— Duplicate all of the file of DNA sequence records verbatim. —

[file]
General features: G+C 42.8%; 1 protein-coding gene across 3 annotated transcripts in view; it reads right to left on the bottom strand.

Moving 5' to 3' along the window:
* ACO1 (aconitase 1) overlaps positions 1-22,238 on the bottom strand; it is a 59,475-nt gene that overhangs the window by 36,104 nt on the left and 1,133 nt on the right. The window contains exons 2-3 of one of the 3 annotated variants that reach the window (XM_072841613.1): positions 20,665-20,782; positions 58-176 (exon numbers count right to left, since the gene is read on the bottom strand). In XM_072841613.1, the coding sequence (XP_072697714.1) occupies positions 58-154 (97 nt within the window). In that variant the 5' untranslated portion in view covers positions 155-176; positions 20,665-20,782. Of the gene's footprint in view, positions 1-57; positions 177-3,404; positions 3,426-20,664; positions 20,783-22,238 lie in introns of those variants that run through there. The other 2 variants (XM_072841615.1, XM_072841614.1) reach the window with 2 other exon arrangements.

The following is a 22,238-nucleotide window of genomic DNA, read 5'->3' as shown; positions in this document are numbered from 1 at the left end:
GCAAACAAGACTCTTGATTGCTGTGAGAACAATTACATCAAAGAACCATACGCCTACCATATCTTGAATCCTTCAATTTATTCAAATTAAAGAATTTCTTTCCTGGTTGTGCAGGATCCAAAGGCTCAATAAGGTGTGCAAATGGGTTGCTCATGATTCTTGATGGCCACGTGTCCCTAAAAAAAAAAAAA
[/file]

General features: G+C 42.8%; 1 protein-coding gene across 3 annotated transcripts in view; it reads right to left on the bottom strand.

Moving 5' to 3' along the window:
* ACO1 (aconitase 1) overlaps positions 1-22,238 on the bottom strand; it is a 59,475-nt gene that overhangs the window by 36,104 nt on the left and 1,133 nt on the right. The window contains exons 2-3 of one of the 3 annotated variants that reach the window (XM_072841613.1): positions 20,665-20,782; positions 58-176 (exon numbers count right to left, since the gene is read on the bottom strand). In XM_072841613.1, the coding sequence (XP_072697714.1) occupies positions 58-154 (97 nt within the window). In that variant the 5' untranslated portion in view covers positions 155-176; positions 20,665-20,782. Of the gene's footprint in view, positions 1-57; positions 177-3,404; positions 3,426-20,664; positions 20,783-22,238 lie in introns of those variants that run through there. The other 2 variants (XM_072841615.1, XM_072841614.1) reach the window with 2 other exon arrangements.

The following is a 22,238-nucleotide window of genomic DNA, read 5'->3' as shown; positions in this document are numbered from 1 at the left end:
GCAAACAAGACTCTTGATTGCTGTGAGAACAATTACATCAAAGAACCATACGCCTACCATATCTTGAATCCTTCAATTTATTCAAATTAAAGAATTTCTTTCCTGGTTGTGCAGGATCCAAAGGCTCAATAAGGTGTGCAAATGGGTTGCTCATGATTCTTGATGGCCACGTGTCCCTAAAAAAAAAAAAA